A Month with a Bad Reputation
A certain degree of nervousness tends to suffuse global financial markets when the month of October approaches. The memories of sharp slumps that happened in this month in the past – often wiping out the profits of an entire year in a single day – are apt to induce fear. However, if one disregards outliers such as 1987 or 2008, October generally delivers an acceptable performance.
Nevertheless, the prospect of such an extremely strong decline is scary: what use is it to anyone if markets typically perform well in October most of the time, when the phenomenon of the gains of an entire year evaporating in the blink of an eye is repeated? What about intermittent losses? We will apply seasonal analysis to the issue in order to shed light on whether one should adopt a risk-averse stance in October.
The Biggest Crashes Tend to Happen in October
Let us take a look at the largest declines in recent history. The following chart shows the twenty largest one-day declines in the Dow Jones Industrial Average. Crashes that occurred in October are highlighted in red.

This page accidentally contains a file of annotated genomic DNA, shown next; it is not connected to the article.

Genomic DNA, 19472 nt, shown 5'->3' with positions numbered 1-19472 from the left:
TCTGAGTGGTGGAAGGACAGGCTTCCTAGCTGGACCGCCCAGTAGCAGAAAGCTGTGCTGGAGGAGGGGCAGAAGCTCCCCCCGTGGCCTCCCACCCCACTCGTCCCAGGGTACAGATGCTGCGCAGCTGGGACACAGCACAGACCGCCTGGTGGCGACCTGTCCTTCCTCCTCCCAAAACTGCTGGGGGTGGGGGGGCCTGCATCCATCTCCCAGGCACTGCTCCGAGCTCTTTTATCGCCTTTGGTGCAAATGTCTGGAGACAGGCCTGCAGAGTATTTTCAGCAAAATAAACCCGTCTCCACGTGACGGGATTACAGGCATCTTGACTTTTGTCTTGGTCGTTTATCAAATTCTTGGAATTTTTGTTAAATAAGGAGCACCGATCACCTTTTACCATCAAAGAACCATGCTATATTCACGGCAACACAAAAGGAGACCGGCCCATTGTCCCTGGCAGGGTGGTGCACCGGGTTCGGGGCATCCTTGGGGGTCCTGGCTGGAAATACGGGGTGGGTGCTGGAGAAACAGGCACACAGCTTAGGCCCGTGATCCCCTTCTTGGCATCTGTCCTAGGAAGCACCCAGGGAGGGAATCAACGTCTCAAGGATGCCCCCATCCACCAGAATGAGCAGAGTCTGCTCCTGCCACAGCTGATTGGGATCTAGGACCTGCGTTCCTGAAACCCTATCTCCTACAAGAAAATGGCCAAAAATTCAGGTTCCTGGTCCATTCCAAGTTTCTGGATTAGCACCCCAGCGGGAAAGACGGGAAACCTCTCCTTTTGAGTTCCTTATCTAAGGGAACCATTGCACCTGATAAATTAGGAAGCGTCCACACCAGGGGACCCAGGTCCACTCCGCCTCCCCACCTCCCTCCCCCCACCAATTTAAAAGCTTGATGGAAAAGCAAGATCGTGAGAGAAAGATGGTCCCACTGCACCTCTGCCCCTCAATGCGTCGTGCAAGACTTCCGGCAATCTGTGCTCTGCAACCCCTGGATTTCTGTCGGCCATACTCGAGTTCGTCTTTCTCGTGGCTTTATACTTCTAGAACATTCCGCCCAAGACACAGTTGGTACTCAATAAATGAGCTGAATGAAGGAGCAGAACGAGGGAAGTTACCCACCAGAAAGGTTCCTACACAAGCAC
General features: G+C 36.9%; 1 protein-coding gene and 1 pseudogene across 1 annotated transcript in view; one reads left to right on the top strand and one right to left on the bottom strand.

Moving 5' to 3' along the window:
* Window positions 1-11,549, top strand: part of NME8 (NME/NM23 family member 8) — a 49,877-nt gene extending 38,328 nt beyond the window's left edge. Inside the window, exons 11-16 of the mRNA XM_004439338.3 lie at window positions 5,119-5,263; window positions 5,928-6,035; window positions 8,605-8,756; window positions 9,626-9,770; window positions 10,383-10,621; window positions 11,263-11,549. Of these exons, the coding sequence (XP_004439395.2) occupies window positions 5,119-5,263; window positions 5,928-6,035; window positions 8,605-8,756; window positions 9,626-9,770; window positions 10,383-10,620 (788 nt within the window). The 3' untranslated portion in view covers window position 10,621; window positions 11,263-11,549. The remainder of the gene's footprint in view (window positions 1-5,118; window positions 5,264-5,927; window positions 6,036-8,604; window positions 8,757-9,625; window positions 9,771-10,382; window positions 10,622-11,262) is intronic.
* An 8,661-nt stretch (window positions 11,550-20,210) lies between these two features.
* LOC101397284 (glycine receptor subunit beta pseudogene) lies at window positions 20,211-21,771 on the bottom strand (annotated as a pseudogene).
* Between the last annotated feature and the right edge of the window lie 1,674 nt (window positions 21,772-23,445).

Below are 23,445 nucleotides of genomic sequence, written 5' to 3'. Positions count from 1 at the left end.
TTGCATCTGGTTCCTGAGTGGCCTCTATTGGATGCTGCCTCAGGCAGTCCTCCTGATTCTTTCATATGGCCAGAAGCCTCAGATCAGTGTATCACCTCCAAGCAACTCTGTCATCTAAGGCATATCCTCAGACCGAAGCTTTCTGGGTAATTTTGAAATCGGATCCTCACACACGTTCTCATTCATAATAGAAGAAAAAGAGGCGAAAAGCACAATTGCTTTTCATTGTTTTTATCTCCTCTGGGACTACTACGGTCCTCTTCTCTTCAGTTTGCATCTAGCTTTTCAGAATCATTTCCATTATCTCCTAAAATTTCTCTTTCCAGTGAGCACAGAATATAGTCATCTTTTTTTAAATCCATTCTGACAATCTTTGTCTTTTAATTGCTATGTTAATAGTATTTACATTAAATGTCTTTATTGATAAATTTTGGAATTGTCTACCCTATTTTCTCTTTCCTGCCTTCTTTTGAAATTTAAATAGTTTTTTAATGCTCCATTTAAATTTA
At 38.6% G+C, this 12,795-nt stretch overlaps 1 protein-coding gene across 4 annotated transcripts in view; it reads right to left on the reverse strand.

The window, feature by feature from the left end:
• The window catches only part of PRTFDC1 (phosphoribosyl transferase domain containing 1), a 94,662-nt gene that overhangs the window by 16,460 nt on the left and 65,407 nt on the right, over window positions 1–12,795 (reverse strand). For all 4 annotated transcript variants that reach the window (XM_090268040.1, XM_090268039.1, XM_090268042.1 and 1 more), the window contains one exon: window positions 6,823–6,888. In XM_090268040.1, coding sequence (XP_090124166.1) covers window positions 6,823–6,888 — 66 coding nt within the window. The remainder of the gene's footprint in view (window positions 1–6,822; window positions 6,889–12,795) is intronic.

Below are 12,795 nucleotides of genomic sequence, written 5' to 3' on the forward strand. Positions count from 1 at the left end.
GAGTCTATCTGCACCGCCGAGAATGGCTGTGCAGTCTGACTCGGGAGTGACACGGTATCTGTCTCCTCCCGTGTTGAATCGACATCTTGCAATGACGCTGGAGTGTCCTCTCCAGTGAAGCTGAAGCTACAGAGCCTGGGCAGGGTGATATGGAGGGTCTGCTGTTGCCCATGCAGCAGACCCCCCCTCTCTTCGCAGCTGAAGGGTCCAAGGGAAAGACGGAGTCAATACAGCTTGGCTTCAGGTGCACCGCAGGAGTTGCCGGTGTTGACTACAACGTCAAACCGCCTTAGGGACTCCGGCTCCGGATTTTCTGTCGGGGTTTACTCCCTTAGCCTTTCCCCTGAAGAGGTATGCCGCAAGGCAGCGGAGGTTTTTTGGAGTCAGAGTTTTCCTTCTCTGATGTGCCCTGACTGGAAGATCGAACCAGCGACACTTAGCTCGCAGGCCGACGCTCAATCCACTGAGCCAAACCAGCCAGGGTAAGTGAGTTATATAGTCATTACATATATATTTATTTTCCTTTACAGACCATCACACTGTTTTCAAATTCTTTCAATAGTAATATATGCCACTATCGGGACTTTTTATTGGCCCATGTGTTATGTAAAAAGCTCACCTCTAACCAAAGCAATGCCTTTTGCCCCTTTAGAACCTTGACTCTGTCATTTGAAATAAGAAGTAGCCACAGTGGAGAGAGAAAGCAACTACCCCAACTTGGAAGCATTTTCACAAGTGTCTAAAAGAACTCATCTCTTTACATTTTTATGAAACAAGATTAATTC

The largest one-day declines in the DJIA in history – almost half of the crash waves occurred in October, including the two largest ever recorded on 19 Oct. 1987 and 28 Oct. 1929. The fourth largest decline happened on 29 Oct. 1929 hence these two days of consecutive declines were actually worse than the record one-day plunge in 1987 (similar to 1987, the market had already fallen sharply in the week immediately preceding the crash). [PT]
9 of the 20 strongest one-day declines happened in October. That is an extremely disproportionate frequency. In other words, October has a strong tendency to deliver negative surprises to stock market investors in the form of sudden crashes. What does this mean for us as investors?
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